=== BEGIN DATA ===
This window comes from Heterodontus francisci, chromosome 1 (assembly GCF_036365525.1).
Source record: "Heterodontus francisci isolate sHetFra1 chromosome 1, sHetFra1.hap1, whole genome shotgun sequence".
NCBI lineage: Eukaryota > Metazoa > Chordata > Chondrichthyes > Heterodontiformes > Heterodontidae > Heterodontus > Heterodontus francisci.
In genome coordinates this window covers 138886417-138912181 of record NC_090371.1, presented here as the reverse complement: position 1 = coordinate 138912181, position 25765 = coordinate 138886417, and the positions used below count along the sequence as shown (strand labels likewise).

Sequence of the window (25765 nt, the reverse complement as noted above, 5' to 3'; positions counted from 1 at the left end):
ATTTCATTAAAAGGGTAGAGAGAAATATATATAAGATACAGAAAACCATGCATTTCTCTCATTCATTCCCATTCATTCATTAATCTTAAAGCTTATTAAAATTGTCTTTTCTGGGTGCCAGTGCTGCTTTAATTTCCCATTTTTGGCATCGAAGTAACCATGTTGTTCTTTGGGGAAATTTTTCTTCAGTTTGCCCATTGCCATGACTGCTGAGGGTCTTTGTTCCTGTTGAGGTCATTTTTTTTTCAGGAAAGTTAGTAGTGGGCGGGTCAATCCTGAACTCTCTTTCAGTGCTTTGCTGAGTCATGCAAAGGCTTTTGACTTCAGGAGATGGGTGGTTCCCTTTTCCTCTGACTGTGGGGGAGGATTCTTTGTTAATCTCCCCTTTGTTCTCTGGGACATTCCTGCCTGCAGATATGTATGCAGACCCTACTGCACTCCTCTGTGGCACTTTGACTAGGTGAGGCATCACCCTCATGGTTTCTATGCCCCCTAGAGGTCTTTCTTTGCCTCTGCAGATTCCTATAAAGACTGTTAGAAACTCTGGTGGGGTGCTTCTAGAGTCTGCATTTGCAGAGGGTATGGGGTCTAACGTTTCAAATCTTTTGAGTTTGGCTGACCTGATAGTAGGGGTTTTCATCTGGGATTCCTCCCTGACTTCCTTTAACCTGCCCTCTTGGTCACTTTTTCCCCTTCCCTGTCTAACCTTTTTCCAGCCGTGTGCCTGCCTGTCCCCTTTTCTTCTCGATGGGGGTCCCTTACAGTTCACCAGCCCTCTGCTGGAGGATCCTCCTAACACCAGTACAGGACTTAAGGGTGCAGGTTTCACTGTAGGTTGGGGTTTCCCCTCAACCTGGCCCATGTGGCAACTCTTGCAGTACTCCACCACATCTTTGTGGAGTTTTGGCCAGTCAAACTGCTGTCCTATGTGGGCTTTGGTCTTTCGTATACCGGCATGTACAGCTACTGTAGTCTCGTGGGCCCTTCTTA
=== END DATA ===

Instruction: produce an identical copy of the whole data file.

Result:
This window comes from Heterodontus francisci, chromosome 1 (assembly GCF_036365525.1).
Source record: "Heterodontus francisci isolate sHetFra1 chromosome 1, sHetFra1.hap1, whole genome shotgun sequence".
NCBI lineage: Eukaryota > Metazoa > Chordata > Chondrichthyes > Heterodontiformes > Heterodontidae > Heterodontus > Heterodontus francisci.
In genome coordinates this window covers 138886417-138912181 of record NC_090371.1, presented here as the reverse complement: position 1 = coordinate 138912181, position 25765 = coordinate 138886417, and the positions used below count along the sequence as shown (strand labels likewise).

Sequence of the window (25765 nt, the reverse complement as noted above, 5' to 3'; positions counted from 1 at the left end):
ATTTCATTAAAAGGGTAGAGAGAAATATATATAAGATACAGAAAACCATGCATTTCTCTCATTCATTCCCATTCATTCATTAATCTTAAAGCTTATTAAAATTGTCTTTTCTGGGTGCCAGTGCTGCTTTAATTTCCCATTTTTGGCATCGAAGTAACCATGTTGTTCTTTGGGGAAATTTTTCTTCAGTTTGCCCATTGCCATGACTGCTGAGGGTCTTTGTTCCTGTTGAGGTCATTTTTTTTTCAGGAAAGTTAGTAGTGGGCGGGTCAATCCTGAACTCTCTTTCAGTGCTTTGCTGAGTCATGCAAAGGCTTTTGACTTCAGGAGATGGGTGGTTCCCTTTTCCTCTGACTGTGGGGGAGGATTCTTTGTTAATCTCCCCTTTGTTCTCTGGGACATTCCTGCCTGCAGATATGTATGCAGACCCTACTGCACTCCTCTGTGGCACTTTGACTAGGTGAGGCATCACCCTCATGGTTTCTATGCCCCCTAGAGGTCTTTCTTTGCCTCTGCAGATTCCTATAAAGACTGTTAGAAACTCTGGTGGGGTGCTTCTAGAGTCTGCATTTGCAGAGGGTATGGGGTCTAACGTTTCAAATCTTTTGAGTTTGGCTGACCTGATAGTAGGGGTTTTCATCTGGGATTCCTCCCTGACTTCCTTTAACCTGCCCTCTTGGTCACTTTTTCCCCTTCCCTGTCTAACCTTTTTCCAGCCGTGTGCCTGCCTGTCCCCTTTTCTTCTCGATGGGGGTCCCTTACAGTTCACCAGCCCTCTGCTGGAGGATCCTCCTAACACCAGTACAGGACTTAAGGGTGCAGGTTTCACTGTAGGTTGGGGTTTCCCCTCAACCTGGCCCATGTGGCAACTCTTGCAGTACTCCACCACATCTTTGTGGAGTTTTGGCCAGTCAAACTGCTGTCCTATGTGGGCTTTGGTCTTTCGTATACCGGCATGTACAGCTACTGTAGTCTCGTGGGCCCTTCTTA